/ Technology

Have you paid for ‘speaking clock’ calls you didn’t make?

Man looking at mobile phone bill

Do you check your monthly phone bill? It might seem like a bit of a chore, but you might miss something – like a ‘speaking clock’ call you were charged for but never made…

For most of us, looking through the list of calls and charges on our monthly phone bill is one of those mundane tasks we don’t always get round to. But maybe we should. Why? There are heaps of eagle-eyed landline owners who’ve spotted that they’ve been mysteriously charged 30-50p for a call to Timeline 123 (the speaking clock) that they didn’t make.

Engineers checking lines in your local area could be the cause. That’s what one Which? member was told after contacting Plusnet about a charge for a speaking call on their landline – placed when no-one was at home. After some back and forth Plusnet provided a refund, attributing such calls to BT Openreach engineers checking lines, despite having asked them to use a free number.

Others report ‘phantom’ call charges

A quick Google search reveals similar reports of being charged for Timeline 123 speaking clock calls, many on forums belonging to BT, Plusnet, Sky and TalkTalk.

Many of the posters are able to rule out themselves, children or elderly relatives from having made the calls. For some it’s a one-off, while others report up to seven calls over a couple of days. Some also managed to get a refund from their phone provider after persistence.

Are engineers calling ‘123’ to test lines?

We notified Openreach about the phantom calls – a spokesperson told us:

‘This is not an issue as far as we know. Openreach engineers have a special number to call to test a line that doesn’t result in a charge.’

Openreach offered to investigate any further examples we have, so we want to hear from you. How many of you are paying for calls you didn’t make? We may only have just scratched the surface, as not all of us religiously check our phone bills, nor do those who have bother to report odd calls we can’t explain. With 25m landlines in the UK, there could be millions of pounds going to these phantom calls.

Do you check your phone bill and have you spotted a rogue 123 call that you know wasn’t made by you or someone in your household?

Comments
MR Simon HODGINS says:
14 December 2019

I have 3 calls to the speaking clock in a row on a Sunday afternoon in November 2019. I did not make these calls and was charged 50p for each one.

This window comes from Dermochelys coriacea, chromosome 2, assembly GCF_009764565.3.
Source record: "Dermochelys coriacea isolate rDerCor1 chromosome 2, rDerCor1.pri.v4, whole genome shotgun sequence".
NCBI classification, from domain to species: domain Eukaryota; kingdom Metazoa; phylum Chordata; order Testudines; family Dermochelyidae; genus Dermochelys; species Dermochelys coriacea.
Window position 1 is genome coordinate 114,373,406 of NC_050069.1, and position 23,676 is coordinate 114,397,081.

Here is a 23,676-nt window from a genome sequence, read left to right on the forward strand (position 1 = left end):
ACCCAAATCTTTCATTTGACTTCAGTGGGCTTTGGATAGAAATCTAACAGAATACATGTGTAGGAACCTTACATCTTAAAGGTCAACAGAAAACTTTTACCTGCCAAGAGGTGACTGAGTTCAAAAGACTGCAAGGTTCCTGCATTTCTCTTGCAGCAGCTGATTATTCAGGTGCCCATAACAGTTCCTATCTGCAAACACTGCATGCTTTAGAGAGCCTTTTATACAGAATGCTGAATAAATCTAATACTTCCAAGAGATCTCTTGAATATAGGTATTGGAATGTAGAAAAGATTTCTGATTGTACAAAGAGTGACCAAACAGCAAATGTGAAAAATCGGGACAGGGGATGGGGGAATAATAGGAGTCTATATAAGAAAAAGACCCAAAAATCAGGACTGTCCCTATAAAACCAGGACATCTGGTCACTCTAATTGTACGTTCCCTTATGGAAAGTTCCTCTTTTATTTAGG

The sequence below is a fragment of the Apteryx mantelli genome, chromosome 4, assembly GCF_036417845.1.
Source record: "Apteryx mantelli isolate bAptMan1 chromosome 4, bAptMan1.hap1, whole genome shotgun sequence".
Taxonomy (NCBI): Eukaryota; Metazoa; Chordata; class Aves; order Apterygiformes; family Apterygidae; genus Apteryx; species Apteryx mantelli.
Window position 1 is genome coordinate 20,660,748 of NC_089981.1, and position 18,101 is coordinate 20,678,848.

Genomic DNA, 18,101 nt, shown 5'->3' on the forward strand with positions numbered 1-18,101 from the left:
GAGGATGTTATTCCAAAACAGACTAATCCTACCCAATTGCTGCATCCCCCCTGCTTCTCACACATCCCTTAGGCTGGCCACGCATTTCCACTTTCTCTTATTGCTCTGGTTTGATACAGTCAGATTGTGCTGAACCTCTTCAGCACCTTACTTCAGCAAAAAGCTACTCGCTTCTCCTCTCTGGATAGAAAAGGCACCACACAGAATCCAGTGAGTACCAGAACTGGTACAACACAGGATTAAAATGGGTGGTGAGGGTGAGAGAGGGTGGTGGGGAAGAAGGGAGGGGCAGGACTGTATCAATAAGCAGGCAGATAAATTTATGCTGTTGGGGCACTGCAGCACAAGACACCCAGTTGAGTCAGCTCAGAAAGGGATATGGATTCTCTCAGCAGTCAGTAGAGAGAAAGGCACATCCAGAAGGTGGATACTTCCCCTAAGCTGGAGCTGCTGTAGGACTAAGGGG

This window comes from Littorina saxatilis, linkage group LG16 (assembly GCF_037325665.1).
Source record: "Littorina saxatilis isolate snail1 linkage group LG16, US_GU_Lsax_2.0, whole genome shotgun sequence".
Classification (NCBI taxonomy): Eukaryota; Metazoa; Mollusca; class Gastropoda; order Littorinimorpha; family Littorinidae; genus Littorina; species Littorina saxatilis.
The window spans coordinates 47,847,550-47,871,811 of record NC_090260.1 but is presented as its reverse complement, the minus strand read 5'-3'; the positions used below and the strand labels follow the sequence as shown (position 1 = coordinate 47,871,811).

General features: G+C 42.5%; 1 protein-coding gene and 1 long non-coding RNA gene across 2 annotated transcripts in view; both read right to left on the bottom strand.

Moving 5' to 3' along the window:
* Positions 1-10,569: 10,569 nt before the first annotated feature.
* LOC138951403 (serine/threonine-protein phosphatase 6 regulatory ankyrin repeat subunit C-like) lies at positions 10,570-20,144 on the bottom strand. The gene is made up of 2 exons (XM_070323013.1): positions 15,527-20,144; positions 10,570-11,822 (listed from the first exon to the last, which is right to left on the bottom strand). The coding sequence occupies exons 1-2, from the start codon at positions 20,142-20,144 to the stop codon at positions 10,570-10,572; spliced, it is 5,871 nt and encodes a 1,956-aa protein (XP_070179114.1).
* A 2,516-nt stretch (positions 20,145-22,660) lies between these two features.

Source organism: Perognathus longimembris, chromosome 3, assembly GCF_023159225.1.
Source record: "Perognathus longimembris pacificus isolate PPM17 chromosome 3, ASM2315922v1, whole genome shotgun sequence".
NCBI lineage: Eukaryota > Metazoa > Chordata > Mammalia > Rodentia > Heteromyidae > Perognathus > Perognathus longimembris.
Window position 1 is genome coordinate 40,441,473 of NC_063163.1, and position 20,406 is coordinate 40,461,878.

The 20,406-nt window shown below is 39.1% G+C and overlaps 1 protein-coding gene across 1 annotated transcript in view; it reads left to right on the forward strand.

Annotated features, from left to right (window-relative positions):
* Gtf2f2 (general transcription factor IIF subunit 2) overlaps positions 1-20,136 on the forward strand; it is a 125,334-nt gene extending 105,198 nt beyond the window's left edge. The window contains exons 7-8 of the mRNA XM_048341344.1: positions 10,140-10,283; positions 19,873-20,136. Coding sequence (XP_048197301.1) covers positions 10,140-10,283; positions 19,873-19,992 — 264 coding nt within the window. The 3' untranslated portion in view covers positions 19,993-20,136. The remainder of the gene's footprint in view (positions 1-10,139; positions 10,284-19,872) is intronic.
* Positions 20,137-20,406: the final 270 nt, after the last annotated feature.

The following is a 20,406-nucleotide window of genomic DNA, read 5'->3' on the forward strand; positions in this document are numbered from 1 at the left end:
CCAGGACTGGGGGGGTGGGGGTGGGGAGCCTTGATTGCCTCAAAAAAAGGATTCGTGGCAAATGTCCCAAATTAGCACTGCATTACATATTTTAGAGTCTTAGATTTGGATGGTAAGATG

I have just received notification from BT (via viewing an online PDF-format BT landline bill) of a surcharge on my February 2020 BT landline bill for two ‘out-of-plan calls’ which BT allege – in ‘print’ – were made from my landline in the early hours of Monday the 10.02.20. One of these was to an unrecognised ‘0161’ Manchester telephone number and the other was for a ONE SECOND IN DURATION call to the speaking clock number ‘123’ for which one second call a fifty pence surcharge charge was added to my February 2020 BT landline bill!

These ‘early on Monday morning’ phantom phone calls were definitely not made by anyone at my home address! I know this to be a fact because on Sunday / Monday, the 10th/11th. February 2020, we were somewhat foolishly (but that was our ‘previously arranged’ pre-storm schedule) driving back from Oxfordshire to Manchester through the worst Storm Ciara had to offer and so could not possibly have made any calls from the Manchester landline number BT have stated on my current telephone bill we did do!

It looks, therefore, as if BT Openreach were talking through their hats when denying to ‘Which?’ the suggestion that they could possibly be the reason, via BT Openreach ‘engineering works’ to the infrastructure, why phantom ‘123’ calls (and some other sorts of phantom phone calls) were being increasingly billed to phone customers whose providers, including BT themselves of course, use the Openreach network, because on Sunday / Monday, the 10th/11th. February 2020 there is no question that BT Openreach must have been busily engaged in a great deal of ‘engineering works’ to their telephonic infrastructure due to the damage Storm Ciara had undoubtedly caused at that time to the Outreach network, works which were clearly well underway at the time my BT bill alleges we were making one-second-in-duration ‘123’, etc. – calls at six o’clock in the morning – when Storm Ciara was still raging as it travelled from the north to the south of the country!

This is not the first time BT have billed me for phantom calls which I was previously able to demonstrate were absolutely not made by anyone at the customer end of the line but were, in fact, the entire fault of ‘Outreach works at the – faulty! – ‘exchange end of the line’!

I received no compensation from BT on those previous ‘phantom call’ billing occasions which means that BT has actually, upon several occasions in modern times, stolen money with impunity from this long-term (fifty-five years) BT customer!

Hi David,

Is 0161 your local area code? If so what was the actual number that you were billed for?